Dorset

We stayed one night in the New Forest, walked on the nearby moor (because our bikes were out of action) and then set off for Dorset.

That was quick eh?

The journey to our current campsite was a little more eventful.

Sybil appears hell bent on taking us down the most challenging single track roads possible, regardless of what settings I fiddle with. Worse still, she is one of those satnavs that went on sale at Aldi some time ago and everyone in the country seems to have one. That means we meet everybody in the country coming the other way and they’re all is as frustrated with the damn settings on their satnav as me.

There were horns honking, red faces, foul language and near misses aplenty.

Not that I can blame Garmin for the tractor in Dorset that just about ran me into a field of tatties. Having tyres the height of my camper seems to make the farmers here feel invincible and the road is ‘damn well theirs’. Tourists have no place it seems. Daisy hit the ditch, I wrestled with the steering as we passed through a letter box sized gap, and something caused us to bounce (cartoon-like) into the air (I swear we left the ground by at least a foot!). When we landed we couldn’t believe we had not mashed the farmer’s tatties and ourselves along with them.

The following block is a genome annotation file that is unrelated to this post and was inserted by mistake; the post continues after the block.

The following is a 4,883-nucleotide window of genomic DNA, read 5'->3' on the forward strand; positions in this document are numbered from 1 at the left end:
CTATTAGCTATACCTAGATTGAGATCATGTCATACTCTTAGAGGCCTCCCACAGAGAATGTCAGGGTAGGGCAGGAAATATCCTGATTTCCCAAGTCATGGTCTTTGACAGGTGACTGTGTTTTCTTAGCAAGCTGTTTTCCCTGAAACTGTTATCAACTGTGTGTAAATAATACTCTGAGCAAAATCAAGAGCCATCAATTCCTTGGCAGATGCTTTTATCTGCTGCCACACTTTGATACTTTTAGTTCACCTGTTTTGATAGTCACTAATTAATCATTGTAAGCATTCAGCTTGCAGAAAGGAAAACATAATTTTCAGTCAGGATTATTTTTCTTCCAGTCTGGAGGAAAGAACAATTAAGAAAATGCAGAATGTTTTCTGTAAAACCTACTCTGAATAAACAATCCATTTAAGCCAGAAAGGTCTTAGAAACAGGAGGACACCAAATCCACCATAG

Daisy seemed none the worse for the ordeal – but then she is something quite amazing.

I can only imagine Porta-Potty got a bit of a slooshing in his little cupboard. ‘Porta-Potty no like slooshing in cupboard….’ (remember the robot voice for these gems).

After that we made our way into Bournemouth (or Borinmouth I now call it) which was nothing to get too excited about. That’s unfair of course, we didn’t have too much time there, but the time we had was boring. We did have a fantastically sweet New forest ice cream by the beach and we saw lots of … yawn … nah it was boring. Sorry Bournemouth – we moved on.

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The highlight of Bournemouth.

Here are some views of Portsmouth which is much nicer.

We decided we would head for a campsite in Corfe Castle right on the South Coast. We took the ferry across to the peninsula and found the campsite close to a lovely little English village. Now this is a great little place. Not at all like Borinmouth.